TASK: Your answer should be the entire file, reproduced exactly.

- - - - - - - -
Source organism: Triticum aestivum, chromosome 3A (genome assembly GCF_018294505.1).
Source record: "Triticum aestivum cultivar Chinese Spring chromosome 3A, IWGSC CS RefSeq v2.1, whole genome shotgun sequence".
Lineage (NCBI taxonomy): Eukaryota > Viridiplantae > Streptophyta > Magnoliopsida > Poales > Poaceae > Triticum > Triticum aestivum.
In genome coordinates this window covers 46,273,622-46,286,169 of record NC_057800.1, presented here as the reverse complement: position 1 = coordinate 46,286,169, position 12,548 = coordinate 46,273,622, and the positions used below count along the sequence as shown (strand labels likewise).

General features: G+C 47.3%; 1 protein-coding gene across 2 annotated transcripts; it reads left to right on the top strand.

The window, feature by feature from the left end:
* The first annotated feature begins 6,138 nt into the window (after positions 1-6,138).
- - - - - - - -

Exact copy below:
Source organism: Triticum aestivum, chromosome 3A (genome assembly GCF_018294505.1).
Source record: "Triticum aestivum cultivar Chinese Spring chromosome 3A, IWGSC CS RefSeq v2.1, whole genome shotgun sequence".
Lineage (NCBI taxonomy): Eukaryota > Viridiplantae > Streptophyta > Magnoliopsida > Poales > Poaceae > Triticum > Triticum aestivum.
In genome coordinates this window covers 46,273,622-46,286,169 of record NC_057800.1, presented here as the reverse complement: position 1 = coordinate 46,286,169, position 12,548 = coordinate 46,273,622, and the positions used below count along the sequence as shown (strand labels likewise).

General features: G+C 47.3%; 1 protein-coding gene across 2 annotated transcripts; it reads left to right on the top strand.

The window, feature by feature from the left end:
* The first annotated feature begins 6,138 nt into the window (after positions 1-6,138).